Where is the Internet taking us, and how do we keep it secure? There’s no shortage of people ready to offer up opinions on such questions, but few who are truly qualified to answer them. Fortunately we asked someone who is—Fadi Chehadé, CEO of ICANN, the public-benefit corporation tasked with keeping the Internet stable. Chehadé calls the Internet a “platform for human solidarity” that enables us to form networks with “people we’ve never met” to share ideas, concepts, and resources—and ultimately build consensus. But the Internet doesn’t just help us build solidarity; it facilitates global economic progress, says, Chehadé. “We don’t know where it takes us,” he concedes, but “what we need to do on the way there … is to build frameworks that ensure the harm that could come with such massive, infinite connectivity is also managed.” Chehadé believes that all stakeholders—citizens, netizens, nations, and regulatory bodies—must collaborate to stabilize this resource “that is changing how we work and how we live.” But, he adds, “we don’t want to over-manage the Internet.” To preserve the integrity of the Internet, Chehadé prescribes a “loosely coupled, trust-based mechanism with verification that allows us to all participate in the beauty of this resource.”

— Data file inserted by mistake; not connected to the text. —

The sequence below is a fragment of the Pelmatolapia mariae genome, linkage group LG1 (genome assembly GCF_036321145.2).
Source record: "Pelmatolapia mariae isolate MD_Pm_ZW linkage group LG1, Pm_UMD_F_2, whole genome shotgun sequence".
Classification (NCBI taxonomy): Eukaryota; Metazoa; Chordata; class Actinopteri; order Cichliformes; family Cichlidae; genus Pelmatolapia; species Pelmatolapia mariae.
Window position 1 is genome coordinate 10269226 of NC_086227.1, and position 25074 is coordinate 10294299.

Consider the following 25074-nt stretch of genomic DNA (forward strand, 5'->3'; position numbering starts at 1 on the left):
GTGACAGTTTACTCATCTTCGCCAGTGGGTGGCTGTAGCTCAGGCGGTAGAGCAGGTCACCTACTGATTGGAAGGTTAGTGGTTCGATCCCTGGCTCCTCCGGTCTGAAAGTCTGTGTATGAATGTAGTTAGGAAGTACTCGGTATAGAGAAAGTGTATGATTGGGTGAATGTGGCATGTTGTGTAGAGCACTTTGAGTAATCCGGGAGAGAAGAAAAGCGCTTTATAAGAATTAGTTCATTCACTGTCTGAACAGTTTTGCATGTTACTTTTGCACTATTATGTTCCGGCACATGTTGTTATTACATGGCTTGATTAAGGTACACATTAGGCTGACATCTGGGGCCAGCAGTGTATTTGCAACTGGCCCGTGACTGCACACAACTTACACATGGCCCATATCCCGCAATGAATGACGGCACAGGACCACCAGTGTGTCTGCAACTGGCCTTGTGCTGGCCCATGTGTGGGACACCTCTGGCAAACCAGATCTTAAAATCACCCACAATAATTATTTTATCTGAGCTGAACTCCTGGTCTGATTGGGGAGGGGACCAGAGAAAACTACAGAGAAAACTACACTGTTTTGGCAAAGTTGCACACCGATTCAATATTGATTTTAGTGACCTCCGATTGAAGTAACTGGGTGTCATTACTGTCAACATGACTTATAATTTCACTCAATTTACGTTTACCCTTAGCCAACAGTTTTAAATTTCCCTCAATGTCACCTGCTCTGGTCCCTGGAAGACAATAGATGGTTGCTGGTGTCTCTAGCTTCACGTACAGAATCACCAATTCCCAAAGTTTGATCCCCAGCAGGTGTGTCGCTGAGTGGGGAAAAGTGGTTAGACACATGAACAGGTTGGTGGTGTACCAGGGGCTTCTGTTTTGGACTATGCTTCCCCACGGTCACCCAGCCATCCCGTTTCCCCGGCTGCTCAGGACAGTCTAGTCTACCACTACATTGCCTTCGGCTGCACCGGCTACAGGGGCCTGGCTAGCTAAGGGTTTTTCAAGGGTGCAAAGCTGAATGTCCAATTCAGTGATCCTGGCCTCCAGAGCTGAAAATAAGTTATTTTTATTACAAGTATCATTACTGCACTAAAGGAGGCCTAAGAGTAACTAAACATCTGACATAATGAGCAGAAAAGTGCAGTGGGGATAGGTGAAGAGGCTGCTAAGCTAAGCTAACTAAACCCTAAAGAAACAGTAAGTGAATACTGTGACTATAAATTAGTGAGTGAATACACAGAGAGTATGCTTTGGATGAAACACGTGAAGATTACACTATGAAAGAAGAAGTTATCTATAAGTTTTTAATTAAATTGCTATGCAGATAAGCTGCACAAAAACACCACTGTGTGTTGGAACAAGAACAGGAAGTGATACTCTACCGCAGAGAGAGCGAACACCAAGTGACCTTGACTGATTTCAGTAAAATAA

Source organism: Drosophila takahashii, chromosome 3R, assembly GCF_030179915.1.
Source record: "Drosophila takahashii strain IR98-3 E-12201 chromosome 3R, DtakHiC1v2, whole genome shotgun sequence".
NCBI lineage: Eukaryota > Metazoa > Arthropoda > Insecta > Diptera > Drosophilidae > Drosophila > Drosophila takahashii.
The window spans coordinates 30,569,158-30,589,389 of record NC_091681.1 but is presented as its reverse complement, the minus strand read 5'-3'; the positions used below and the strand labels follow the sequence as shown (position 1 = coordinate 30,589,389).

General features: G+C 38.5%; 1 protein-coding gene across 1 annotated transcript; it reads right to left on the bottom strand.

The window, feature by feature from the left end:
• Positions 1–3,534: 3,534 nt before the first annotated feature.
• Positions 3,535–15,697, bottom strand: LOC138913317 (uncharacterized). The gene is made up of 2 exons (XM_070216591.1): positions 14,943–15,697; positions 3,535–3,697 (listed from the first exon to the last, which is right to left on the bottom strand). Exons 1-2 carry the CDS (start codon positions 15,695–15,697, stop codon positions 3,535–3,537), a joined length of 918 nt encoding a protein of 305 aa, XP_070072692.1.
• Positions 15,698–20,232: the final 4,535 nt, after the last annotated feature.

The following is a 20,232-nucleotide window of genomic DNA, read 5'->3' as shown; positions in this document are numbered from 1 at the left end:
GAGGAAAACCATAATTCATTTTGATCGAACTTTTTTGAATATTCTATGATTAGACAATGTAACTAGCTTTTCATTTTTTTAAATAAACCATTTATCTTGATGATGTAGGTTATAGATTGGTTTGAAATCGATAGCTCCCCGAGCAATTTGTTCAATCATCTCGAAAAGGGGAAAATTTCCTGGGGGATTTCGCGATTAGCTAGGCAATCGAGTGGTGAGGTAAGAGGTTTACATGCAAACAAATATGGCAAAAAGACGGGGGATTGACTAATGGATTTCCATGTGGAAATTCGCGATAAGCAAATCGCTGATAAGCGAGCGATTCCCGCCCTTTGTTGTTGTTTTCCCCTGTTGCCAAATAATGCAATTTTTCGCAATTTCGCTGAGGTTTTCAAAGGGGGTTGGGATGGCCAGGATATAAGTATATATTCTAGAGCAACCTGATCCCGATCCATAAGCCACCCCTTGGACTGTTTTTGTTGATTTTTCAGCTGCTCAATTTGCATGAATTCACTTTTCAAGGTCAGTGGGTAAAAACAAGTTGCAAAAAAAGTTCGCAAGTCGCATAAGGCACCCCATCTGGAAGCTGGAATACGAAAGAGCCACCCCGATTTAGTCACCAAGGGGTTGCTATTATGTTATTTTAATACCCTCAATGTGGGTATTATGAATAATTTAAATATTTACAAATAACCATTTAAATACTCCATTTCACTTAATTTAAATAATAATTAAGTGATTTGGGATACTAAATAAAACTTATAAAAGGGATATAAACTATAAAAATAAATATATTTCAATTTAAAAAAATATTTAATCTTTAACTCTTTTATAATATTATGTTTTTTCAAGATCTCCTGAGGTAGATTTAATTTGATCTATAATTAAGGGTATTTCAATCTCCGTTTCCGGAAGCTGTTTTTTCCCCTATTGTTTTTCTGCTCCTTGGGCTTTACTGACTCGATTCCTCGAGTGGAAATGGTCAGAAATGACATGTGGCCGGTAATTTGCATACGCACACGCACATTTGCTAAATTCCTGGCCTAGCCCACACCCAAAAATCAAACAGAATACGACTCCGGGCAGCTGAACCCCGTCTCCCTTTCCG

This video was produced in partnership with genConnect.